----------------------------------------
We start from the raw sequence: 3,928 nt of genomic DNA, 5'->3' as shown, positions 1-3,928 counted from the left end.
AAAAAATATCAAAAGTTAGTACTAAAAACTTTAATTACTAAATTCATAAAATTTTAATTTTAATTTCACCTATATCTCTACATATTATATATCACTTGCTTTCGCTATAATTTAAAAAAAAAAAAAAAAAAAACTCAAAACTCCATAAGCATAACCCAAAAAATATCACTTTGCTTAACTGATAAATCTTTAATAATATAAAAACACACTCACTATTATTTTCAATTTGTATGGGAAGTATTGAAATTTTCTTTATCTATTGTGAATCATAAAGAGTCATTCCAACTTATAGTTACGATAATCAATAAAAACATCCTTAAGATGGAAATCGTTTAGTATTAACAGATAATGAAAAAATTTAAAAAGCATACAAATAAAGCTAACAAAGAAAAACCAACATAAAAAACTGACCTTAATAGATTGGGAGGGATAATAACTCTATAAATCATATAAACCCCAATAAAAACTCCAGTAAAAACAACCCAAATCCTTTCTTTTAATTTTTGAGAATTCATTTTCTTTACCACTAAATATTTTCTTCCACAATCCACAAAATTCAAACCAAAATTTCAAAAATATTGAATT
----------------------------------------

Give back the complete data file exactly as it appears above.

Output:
We start from the raw sequence: 3,928 nt of genomic DNA, 5'->3' as shown, positions 1-3,928 counted from the left end.
AAAAAATATCAAAAGTTAGTACTAAAAACTTTAATTACTAAATTCATAAAATTTTAATTTTAATTTCACCTATATCTCTACATATTATATATCACTTGCTTTCGCTATAATTTAAAAAAAAAAAAAAAAAAAACTCAAAACTCCATAAGCATAACCCAAAAAATATCACTTTGCTTAACTGATAAATCTTTAATAATATAAAAACACACTCACTATTATTTTCAATTTGTATGGGAAGTATTGAAATTTTCTTTATCTATTGTGAATCATAAAGAGTCATTCCAACTTATAGTTACGATAATCAATAAAAACATCCTTAAGATGGAAATCGTTTAGTATTAACAGATAATGAAAAAATTTAAAAAGCATACAAATAAAGCTAACAAAGAAAAACCAACATAAAAAACTGACCTTAATAGATTGGGAGGGATAATAACTCTATAAATCATATAAACCCCAATAAAAACTCCAGTAAAAACAACCCAAATCCTTTCTTTTAATTTTTGAGAATTCATTTTCTTTACCACTAAATATTTTCTTCCACAATCCACAAAATTCAAACCAAAATTTCAAAAATATTGAATT